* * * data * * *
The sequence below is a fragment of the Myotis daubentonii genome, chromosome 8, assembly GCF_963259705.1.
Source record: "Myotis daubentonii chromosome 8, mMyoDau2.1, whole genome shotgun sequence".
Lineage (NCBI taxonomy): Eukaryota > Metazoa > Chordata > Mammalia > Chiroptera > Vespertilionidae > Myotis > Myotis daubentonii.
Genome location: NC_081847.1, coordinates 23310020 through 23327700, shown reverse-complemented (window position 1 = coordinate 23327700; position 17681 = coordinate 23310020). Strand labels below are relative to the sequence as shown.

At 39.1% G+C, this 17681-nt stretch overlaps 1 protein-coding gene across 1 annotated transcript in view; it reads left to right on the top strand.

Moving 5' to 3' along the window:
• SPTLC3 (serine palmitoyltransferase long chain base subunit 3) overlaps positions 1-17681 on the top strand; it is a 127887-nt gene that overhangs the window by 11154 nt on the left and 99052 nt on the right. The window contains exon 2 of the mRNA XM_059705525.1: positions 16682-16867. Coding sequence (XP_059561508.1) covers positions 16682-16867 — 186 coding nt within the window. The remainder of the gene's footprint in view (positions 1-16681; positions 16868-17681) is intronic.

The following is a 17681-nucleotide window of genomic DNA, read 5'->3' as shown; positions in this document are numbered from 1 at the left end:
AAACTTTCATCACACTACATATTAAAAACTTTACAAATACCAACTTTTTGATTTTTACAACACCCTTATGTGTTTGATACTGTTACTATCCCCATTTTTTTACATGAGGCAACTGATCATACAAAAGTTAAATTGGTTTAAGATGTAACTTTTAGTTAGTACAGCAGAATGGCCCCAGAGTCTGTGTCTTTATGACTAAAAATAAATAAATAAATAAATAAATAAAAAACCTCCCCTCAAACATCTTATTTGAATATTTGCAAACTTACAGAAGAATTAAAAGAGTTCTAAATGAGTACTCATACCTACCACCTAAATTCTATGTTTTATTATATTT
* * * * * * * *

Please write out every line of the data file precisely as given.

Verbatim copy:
The sequence below is a fragment of the Myotis daubentonii genome, chromosome 8, assembly GCF_963259705.1.
Source record: "Myotis daubentonii chromosome 8, mMyoDau2.1, whole genome shotgun sequence".
Lineage (NCBI taxonomy): Eukaryota > Metazoa > Chordata > Mammalia > Chiroptera > Vespertilionidae > Myotis > Myotis daubentonii.
Genome location: NC_081847.1, coordinates 23310020 through 23327700, shown reverse-complemented (window position 1 = coordinate 23327700; position 17681 = coordinate 23310020). Strand labels below are relative to the sequence as shown.

At 39.1% G+C, this 17681-nt stretch overlaps 1 protein-coding gene across 1 annotated transcript in view; it reads left to right on the top strand.

Moving 5' to 3' along the window:
• SPTLC3 (serine palmitoyltransferase long chain base subunit 3) overlaps positions 1-17681 on the top strand; it is a 127887-nt gene that overhangs the window by 11154 nt on the left and 99052 nt on the right. The window contains exon 2 of the mRNA XM_059705525.1: positions 16682-16867. Coding sequence (XP_059561508.1) covers positions 16682-16867 — 186 coding nt within the window. The remainder of the gene's footprint in view (positions 1-16681; positions 16868-17681) is intronic.

The following is a 17681-nucleotide window of genomic DNA, read 5'->3' as shown; positions in this document are numbered from 1 at the left end:
AAACTTTCATCACACTACATATTAAAAACTTTACAAATACCAACTTTTTGATTTTTACAACACCCTTATGTGTTTGATACTGTTACTATCCCCATTTTTTTACATGAGGCAACTGATCATACAAAAGTTAAATTGGTTTAAGATGTAACTTTTAGTTAGTACAGCAGAATGGCCCCAGAGTCTGTGTCTTTATGACTAAAAATAAATAAATAAATAAATAAATAAAAAACCTCCCCTCAAACATCTTATTTGAATATTTGCAAACTTACAGAAGAATTAAAAGAGTTCTAAATGAGTACTCATACCTACCACCTAAATTCTATGTTTTATTATATTT